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Born in Decatur, Illinois in 1906 and trained at the Art Institute of Chicago and at USC, Dan Lutz developed into one of the West Coast’s most distinguished Regionalist painters before he began to develop the vivid, emotionally explosive paintings of his last thirty years. Sullivan Goss presents an exhibition which charts the artist’s evolution from the Midwestern paintings of the 1950s to the paintings he made while traveling through Mexico, Ireland, and New Zealand during the 1960s and 70s.

The high-keyed color, heavy impasto, and audacious forms of these mature works stand apart in the history of American art. They have no direct analogs, although the passion, energy, and compelling use of strong black lines compare with some of the works of American Modern Marsden Hartley and French Modern George Roualt. The layering of primary colors to create modeling may even owe a remote debt to the pioneering studies of Pointillist George Seurat. If Lutz inherited the best of French and German modern painting, he certainly made it his own. His paintings are more raw. They are more direct. In some respects, they are even more brazen than their Continental counterparts. In short, they exhibit all that is best in modern American painting.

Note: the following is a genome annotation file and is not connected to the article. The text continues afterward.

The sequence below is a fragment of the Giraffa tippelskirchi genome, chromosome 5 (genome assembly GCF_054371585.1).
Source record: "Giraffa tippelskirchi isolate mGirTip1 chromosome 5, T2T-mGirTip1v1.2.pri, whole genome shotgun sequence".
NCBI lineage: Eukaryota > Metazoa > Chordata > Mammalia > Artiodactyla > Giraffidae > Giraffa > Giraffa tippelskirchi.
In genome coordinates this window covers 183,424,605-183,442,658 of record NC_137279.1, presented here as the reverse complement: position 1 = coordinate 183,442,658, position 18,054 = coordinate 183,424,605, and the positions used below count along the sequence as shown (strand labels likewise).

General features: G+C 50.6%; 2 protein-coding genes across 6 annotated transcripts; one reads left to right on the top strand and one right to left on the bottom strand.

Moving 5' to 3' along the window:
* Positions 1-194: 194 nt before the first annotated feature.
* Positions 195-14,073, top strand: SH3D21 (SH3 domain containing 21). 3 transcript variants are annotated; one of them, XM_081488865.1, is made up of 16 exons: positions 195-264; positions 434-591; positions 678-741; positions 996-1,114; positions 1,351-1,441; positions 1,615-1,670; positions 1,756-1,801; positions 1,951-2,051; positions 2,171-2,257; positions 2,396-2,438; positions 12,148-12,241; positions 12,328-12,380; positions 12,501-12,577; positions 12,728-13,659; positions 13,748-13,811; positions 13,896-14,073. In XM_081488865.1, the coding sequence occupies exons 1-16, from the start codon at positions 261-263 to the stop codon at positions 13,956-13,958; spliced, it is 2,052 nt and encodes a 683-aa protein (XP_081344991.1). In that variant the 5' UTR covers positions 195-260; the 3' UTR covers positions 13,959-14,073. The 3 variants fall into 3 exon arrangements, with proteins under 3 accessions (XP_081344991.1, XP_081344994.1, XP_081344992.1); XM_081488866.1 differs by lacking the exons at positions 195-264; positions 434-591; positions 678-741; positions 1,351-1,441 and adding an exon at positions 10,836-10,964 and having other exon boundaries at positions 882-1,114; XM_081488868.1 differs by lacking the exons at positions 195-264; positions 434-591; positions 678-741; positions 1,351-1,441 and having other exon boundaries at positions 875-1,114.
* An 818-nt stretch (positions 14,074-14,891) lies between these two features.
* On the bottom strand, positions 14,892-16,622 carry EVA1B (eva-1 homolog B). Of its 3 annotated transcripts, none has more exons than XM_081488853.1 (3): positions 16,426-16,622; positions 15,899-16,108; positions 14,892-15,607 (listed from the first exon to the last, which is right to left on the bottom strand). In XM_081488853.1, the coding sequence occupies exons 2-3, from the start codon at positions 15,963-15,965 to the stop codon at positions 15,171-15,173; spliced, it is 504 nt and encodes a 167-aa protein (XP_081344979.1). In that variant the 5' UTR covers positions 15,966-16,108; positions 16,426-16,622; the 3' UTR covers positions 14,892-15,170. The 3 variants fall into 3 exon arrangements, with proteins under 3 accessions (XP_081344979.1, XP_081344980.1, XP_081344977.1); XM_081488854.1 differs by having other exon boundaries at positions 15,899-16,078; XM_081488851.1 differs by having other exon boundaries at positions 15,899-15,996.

Towards the end of his studies at the Art Institute, Lutz won the James Nelson Raymond European Traveling Fellowship to study in Europe. This trip gave Lutz a first-hand look at the Cubism of André LHote and the Fauvism of Matisse. Clearly, Lutz was more impressed by the emotional impact of Fauvist color than he was by the structure of the Cubists. In his later paintings, he loaded great gobs of pure color onto palette knife and dry brush to create vibrant topographies on canvas.

Culled from the archives of the Estate of the artist and exhibited for the first time in decades, this selection of works provides a new window into the art of one of the midcentury’s great art mavericks.

- Jeremy Tessmer, Gallery Director

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